Okay, thanks to Bouncy's generosity, I've finished the book.
I could write pages on this, but I think what I conclude is that this is what we're going to have to expect the future of Pterry's books to be like. Guess what: his writing style IS influenced by his Alzheimer's; it has been at least since Unseen Academicals. I've said this both here and in reviews of UA, Snuff and Dodger and I say it here. What this reflects is a dictated style that often leads of rambling long paragraphs and the replacement of quick dialogue with long-winded speeches. As someone who has known many people with Alzheimer's, some of whom were writers, this is a completely consistent was for a writer who can longer write economically (or even write themselves on paper or a computer) to write.
Overall, I liked Raising Steam much more than Snuff. Perhaps because I came into with far-lowered expectations after the huge disappointment of Snuff. A lot of this I think in its guilty pleasures: Seeing Pterry 'flesh out' favorite (and not favorite) characters like Harry King, the Low King, Albert Albrechtson, even Drumknott. Having Pterry add new geography, towns, and peoples to the Discworld, particularly to the cities of the Sto Plains and the mountains, is also a pleasure. Showing more of the married relationship between Moist and Adorabelle (with implied sex, even, although why don't they have children after probably five or more years of marriage?) and his turning of Effie King into something more than a aristocrat wanna-be are also admirable. The plot itself, while not highly dramatically gripping (let's face it; the train battles were simply the riverboat ride of Snuff on rails), was, particularly near the end, compelling.
But, in spite of all this, it's very hard to read this and see the gigantic decline in Pterry's ability to write in the spare, economic, and funny style of his greatest books. At this best, Pterry made every word count. Like the best works of P.G. Wodehouse, nearly every non-dialogue phrase was a pearl of wit. Dialogue, rather than narration, moved scenes forward. Footnotes were mostly funny. And few things were rarely spelled out--you often had to infer what was going on by all the dialogue clues.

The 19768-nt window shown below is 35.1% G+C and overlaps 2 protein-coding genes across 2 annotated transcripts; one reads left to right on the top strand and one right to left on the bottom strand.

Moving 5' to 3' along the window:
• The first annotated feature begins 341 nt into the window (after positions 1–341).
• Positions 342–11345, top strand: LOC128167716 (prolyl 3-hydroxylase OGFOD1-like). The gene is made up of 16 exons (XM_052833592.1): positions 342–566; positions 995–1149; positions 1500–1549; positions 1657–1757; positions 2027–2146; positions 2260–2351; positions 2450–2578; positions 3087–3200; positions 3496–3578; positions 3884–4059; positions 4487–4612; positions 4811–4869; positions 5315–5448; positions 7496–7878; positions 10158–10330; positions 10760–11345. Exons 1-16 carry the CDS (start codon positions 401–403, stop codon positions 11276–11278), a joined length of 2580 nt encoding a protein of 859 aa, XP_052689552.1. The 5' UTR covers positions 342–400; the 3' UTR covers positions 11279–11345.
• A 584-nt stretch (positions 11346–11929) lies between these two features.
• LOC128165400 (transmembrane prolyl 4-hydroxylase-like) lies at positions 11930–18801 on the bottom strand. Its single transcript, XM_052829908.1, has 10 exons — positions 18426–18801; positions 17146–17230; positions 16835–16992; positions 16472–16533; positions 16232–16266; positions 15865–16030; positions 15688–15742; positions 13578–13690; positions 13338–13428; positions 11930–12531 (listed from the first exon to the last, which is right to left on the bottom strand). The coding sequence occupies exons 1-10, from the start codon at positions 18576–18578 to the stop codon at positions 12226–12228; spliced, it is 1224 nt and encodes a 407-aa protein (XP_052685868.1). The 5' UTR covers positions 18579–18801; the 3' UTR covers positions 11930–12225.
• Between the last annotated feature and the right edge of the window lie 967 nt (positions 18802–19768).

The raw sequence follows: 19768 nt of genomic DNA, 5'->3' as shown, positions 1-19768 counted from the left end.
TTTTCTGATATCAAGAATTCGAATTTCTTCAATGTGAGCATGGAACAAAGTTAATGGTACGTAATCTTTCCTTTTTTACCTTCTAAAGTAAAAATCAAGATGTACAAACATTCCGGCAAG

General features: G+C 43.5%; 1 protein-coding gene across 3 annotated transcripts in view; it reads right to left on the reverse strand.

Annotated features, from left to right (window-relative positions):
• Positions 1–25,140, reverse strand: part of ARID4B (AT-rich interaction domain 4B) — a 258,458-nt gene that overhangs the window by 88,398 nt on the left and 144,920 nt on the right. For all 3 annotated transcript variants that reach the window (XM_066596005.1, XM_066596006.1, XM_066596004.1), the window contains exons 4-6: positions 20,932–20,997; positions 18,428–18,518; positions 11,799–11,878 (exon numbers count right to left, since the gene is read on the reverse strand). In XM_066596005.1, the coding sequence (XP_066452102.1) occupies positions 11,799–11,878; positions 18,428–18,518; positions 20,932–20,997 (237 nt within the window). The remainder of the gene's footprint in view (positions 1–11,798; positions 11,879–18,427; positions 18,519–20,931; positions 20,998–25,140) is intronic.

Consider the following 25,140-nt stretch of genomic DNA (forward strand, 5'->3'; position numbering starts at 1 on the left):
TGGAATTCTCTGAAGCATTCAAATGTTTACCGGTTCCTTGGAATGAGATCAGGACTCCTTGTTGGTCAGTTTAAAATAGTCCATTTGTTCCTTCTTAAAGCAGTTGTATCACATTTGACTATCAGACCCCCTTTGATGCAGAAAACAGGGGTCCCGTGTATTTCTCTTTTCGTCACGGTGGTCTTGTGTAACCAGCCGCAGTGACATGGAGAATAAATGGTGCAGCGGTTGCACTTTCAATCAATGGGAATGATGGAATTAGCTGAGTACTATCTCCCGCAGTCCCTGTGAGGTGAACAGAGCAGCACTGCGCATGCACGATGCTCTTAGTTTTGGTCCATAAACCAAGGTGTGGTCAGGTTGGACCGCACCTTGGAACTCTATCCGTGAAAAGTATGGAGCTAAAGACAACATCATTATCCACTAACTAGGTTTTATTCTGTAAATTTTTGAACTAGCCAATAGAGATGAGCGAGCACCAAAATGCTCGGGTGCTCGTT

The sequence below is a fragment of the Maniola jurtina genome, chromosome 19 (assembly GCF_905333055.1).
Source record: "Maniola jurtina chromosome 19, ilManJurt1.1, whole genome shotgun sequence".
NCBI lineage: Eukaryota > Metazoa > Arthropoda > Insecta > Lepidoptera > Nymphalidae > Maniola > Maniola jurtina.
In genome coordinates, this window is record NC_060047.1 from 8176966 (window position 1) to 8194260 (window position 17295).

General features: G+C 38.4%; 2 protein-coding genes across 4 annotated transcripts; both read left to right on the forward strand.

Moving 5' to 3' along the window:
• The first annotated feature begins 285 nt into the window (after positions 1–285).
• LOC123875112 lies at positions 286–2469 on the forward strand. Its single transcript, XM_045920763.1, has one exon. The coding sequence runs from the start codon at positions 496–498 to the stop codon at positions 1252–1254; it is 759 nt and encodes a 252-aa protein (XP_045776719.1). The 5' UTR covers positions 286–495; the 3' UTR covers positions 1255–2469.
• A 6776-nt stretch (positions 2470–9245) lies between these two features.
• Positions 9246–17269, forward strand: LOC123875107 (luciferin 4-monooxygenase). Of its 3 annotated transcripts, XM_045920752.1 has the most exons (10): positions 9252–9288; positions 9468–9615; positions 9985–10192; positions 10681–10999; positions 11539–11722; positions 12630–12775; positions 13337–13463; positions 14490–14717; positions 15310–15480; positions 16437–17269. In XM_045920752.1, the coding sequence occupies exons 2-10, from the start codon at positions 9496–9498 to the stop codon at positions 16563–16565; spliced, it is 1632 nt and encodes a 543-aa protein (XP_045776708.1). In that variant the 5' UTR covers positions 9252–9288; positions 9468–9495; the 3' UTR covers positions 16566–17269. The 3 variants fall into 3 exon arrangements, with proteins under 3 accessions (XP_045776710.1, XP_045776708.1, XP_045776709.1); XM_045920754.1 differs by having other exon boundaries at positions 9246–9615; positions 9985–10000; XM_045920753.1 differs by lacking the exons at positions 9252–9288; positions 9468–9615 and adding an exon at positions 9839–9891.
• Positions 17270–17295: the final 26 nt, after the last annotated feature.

That era is gone. Pterry now overwrites nearly everything. I almost gave up after the first 20 pages or so, because of this endless exposition where he was trying to explain everything and provide unneeded backstory. The occasional dialogue that occurred wasn't even dialogue--it was one long speech, followed by more long speeches, followed by more exposition.
And--most regrettably--there is no longer humor. Instead of the crackling dialogue that not only made you laugh but helped to "flesh out" character types, the speeches and rare dialogues changes are overburdened with slang, idioms and puns, as it much of the narration. Over and over Pterry repeats phrases in sentences, trying to wrench a laugh where it doesn't exist.
Unfortunately, not only is this not funny, but it also reduces most of the characters to a level of sameness. At one time, Moist's use of words was his greatest strength--here, he's a straight man most of the time. His dialogue is barely different than Vimes, which differs not at all from his long-winded dialogue of Snuff. Again and again, characters have to remind Moist that he is Moist von Lipvig, and what that means. It's a terrible narrative weakness--forced memes--and there's very little that Moist actually says that reminds us of the classic Moist of Going Postal (or the best parts of Making Money).